Spain is facing a growing rebellion from large sections of Spanish society and a battle with the EU over the Prime Minister's decision to form a government with Catalan separatists.
The deal, which saw Spain's PM agree to give amnesty to those prosecution for their involvement in the failed 2017 Catalan independence referendum, has sparked concern from Brussels.
Spanish Prime Minister Pedro Sánchez and former Catalan President Carles Puigdemont’s Together for Catalonia (JxCat) party came to an agreement that will give the socialist party enough support to remain in power.
But the European Union’s Justice Commissioner Didier Reynders said he has "serious concerns" about the terms of the deal.
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He asked for further clarification "as regards the personal, material and temporal scope of this envisaged law.”
The proposed law would ensure Sánchez secures support from seven lawmakers in the pro-independence Junts party.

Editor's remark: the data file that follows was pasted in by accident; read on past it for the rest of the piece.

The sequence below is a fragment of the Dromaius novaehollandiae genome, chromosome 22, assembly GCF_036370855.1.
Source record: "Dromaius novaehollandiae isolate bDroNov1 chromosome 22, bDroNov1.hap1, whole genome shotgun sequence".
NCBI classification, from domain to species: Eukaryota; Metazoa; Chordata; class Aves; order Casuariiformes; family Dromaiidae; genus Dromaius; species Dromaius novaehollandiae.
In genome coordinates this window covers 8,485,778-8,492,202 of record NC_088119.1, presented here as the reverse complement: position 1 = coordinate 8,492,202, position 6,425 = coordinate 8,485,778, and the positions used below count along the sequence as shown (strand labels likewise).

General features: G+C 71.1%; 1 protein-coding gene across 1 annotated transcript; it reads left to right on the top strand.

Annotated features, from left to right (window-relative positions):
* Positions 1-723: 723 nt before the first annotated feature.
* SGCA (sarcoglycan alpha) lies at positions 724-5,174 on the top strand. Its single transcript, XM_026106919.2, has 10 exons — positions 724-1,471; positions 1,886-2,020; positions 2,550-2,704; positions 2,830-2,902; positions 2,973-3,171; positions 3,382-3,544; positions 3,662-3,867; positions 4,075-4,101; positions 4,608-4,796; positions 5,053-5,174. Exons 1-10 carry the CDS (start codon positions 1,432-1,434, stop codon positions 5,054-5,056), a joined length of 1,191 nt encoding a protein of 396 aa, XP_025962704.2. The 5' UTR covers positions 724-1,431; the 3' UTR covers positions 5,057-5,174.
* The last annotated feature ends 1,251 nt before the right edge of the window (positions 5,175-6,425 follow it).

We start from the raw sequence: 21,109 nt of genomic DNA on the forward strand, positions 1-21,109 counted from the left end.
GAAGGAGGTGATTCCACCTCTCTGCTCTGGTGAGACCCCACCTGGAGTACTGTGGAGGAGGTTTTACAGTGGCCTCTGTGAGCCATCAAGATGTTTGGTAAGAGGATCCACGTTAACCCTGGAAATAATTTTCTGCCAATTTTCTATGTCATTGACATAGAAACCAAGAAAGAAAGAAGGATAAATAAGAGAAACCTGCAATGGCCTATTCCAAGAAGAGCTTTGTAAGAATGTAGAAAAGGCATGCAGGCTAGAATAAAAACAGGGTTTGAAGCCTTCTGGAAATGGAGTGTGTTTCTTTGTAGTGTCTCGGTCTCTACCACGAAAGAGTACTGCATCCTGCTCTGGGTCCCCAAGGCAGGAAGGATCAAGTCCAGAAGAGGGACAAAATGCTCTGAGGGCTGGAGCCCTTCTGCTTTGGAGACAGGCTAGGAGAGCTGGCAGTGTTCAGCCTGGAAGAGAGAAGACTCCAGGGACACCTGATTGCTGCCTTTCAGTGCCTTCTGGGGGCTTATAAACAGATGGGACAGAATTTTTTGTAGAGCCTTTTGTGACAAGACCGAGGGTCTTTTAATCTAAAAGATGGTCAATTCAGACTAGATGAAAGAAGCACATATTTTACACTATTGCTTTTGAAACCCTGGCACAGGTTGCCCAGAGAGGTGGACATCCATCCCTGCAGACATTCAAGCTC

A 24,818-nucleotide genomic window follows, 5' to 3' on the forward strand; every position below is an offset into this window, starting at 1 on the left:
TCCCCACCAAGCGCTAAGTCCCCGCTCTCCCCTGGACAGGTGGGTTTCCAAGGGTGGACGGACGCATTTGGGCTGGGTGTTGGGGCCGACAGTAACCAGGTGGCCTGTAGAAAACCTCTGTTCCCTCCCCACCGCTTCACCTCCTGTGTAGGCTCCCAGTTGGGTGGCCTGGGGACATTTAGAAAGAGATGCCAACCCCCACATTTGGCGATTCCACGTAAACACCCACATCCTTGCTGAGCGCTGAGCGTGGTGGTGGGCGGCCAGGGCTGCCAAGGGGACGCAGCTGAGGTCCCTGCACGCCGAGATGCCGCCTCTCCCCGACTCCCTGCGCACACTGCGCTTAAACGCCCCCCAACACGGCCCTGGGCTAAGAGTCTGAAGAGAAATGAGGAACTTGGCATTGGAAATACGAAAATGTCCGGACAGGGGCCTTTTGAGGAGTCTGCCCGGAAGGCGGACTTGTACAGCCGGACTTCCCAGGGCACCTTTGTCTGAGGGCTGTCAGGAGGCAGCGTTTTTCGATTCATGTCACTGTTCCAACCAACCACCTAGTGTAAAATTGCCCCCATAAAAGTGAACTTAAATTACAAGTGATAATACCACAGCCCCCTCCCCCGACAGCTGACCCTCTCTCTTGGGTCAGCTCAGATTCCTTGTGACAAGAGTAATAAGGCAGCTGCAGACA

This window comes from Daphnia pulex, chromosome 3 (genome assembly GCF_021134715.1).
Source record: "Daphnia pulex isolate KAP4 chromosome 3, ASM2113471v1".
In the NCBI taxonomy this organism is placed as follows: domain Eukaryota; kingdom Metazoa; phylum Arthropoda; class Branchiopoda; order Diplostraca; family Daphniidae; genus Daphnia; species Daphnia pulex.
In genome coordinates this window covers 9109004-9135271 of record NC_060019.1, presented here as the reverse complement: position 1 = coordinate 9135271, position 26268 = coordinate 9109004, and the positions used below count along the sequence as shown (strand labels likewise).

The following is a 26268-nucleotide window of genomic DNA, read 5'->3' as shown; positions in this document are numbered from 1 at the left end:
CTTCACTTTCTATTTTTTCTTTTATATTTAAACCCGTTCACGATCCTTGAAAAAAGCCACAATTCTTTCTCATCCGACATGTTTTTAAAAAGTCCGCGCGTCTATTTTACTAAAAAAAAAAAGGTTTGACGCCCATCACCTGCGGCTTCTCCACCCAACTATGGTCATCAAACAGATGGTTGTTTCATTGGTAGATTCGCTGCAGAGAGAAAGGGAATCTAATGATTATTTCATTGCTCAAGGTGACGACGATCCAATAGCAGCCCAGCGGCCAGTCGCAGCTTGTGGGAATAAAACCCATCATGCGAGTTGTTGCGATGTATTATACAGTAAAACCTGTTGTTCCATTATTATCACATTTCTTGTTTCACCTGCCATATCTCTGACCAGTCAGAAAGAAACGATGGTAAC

This will bring an end to the political stalemate that has been playing out since July, when the party was left with no clear path to reaching a majority.
The spanish conservative Popular Party won the election in July, but they were unable to form a majority.
But there is growing uproar from conservative parties, who accused Sanchez of dragging Spain towards "humiliation".
Since the deal was announced, right wing protests have been held to oppose the agreement.
Politicians in the Popular Party have claimed Sanchez's deal is the equivalent of writing a "blank cheque for the independence movement".
Meanwhile, Madrid regional leader Isabel Díaz Ayuso accused the Socialist party of "selling a nation with centuries of history", hitting out at what they see as an attack on the rule of law in Spain.
Initially, Sanchez secured an agreement with The Catalan Republican Left (ERC).